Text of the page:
Now that the days are getting colder and wetter, it’s time to find some indoor activities to keep little people busy, happy and occupied.

One Tuesday a month, Stratford Circus throws open its doors to under fives and their carers, between 10am and 12 noon. You can expect crafts, messy play and even music and dance.

There’s a tiny amount more information here – as well as a list of which Tuesdays to turn up. (The first session was today Tuesday 10 October 2017)

No need to book. And it’s free.

Bob’s park

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The dragon of Bow

What’s this?

Why it’s the shiny scales of a dragon catching the sun as the season turns from summer to autumn, of course.

You can meet said dragon, or even run along her, at Bob’s park at the back of the Bromley-by-Bow centre. Even though this is very much our manor, I’ve never before visited this lovely little park with the baby and the three-year-old. There was a great deal for them both to enjoy.

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Dragon’s eye view

Bob’s park is another of the smaller local parks that might get overlooked with the Olympic Park and Victoria Park not far away, unless of course you live in a neighbouring street at which point it becomes a godsend. It’s locked at night, which keeps it relatively litter-free. It’s also clearly loved…

There’s a small fruit and vegetable garden that’s well tended. There’s a small playground split into two for smaller and older children which has some interesting equipment including a wobbly, wooden balance beam. And there’s a dragon.

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Balance beam

There’s also plenty of green space to run about. And there’s a cafe in the Bromley-by-Bow centre for refreshments (Open Monday-Friday 8.30am-3.30pm – check here).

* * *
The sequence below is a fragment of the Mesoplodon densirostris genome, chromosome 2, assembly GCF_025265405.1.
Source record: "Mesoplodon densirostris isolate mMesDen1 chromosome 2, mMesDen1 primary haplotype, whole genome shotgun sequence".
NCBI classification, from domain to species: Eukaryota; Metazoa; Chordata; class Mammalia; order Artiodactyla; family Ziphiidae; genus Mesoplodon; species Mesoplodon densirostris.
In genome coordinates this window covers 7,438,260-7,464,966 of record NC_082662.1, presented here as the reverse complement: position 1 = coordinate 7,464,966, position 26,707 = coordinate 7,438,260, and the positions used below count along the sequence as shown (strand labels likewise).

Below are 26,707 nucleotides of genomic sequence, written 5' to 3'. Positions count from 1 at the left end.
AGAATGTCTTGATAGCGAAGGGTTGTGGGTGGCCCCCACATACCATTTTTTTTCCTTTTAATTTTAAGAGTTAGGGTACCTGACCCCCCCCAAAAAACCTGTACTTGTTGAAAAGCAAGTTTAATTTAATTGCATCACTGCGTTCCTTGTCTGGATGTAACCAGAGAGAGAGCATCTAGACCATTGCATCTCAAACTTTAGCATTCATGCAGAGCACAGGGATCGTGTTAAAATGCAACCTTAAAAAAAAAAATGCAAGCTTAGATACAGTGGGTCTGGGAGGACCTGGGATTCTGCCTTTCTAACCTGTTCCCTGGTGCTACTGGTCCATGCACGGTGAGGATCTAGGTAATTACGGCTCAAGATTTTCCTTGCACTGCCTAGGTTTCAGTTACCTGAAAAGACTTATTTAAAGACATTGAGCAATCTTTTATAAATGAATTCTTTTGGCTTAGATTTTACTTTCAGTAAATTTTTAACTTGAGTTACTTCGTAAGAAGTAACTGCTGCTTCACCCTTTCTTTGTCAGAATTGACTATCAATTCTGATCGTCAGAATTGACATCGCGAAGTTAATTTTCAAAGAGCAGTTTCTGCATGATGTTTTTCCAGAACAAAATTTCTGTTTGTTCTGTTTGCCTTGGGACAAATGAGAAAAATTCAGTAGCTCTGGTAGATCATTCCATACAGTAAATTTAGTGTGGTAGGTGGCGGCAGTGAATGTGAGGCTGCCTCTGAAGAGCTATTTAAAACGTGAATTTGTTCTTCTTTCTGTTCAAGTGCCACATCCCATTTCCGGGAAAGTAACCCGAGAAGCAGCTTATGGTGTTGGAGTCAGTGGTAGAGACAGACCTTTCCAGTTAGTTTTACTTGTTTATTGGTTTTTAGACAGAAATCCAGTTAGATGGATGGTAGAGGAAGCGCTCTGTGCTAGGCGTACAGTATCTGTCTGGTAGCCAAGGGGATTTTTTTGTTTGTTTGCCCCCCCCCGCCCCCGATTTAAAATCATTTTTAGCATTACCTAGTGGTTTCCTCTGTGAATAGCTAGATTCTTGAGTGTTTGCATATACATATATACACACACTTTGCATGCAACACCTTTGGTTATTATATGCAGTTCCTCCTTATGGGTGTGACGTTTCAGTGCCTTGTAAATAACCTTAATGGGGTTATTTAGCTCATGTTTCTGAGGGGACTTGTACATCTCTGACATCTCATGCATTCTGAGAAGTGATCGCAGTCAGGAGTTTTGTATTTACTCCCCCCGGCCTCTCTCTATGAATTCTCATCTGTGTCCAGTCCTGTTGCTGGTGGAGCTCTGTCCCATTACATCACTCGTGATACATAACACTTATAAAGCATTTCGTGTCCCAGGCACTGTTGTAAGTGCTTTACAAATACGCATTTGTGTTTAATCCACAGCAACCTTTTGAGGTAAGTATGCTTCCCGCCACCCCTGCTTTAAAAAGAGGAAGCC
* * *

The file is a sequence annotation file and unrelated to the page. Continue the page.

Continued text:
Bob’s park has a nice feeling about it – like a secret you’re pleased to discover. You can access it from Bruce Road or St Leonard’s Street.

We’ll be going back.

In case you’ve missed the others, this is the fourth post in an occasional series featuring smaller local parks and playgrounds which you may have passed by, but never visited. So far, we’ve covered:

PS If you’re wondering, Wikipedia says it used to be called the Bromley Recreation Ground, but local people named it Bob’s park after the local park warden. And it’s a much better name.

Two things you can do tomorrow…

(That’s Sunday 3 September)

Mudchute Annual Fun Dog Show 1-4pm

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Last year’s best in show Thistle from mudchute.org

There is a prize for the dog with the wiggliest tail – this alone makes me want to go Mudchute Farm tomorrow afternoon. Toddlers? Dogs? What could possibly go wrong?

In between admiring the pooches (prize-winning or otherwise) you can enjoy games, facepainting and cake. Anything else?

Why would you need anything else?

Find out more here.

Story Spectacular at Victory Park, Stratford 12noon-4pm

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Alternatively if dogs aren’t your thing, make your way to Victory Park, where storytellers from Discover will be performing, ‘Aliens love underpants’. There’s also face-painting, plus the chance to climb aboard a real life fire engine.

Find out more here.

You can also pick up a Tail Trail from Signorelli’s – the brightly coloured map will take you around the area, sparking your imagination as you go.

(Here’s a previous post about Victory Park here).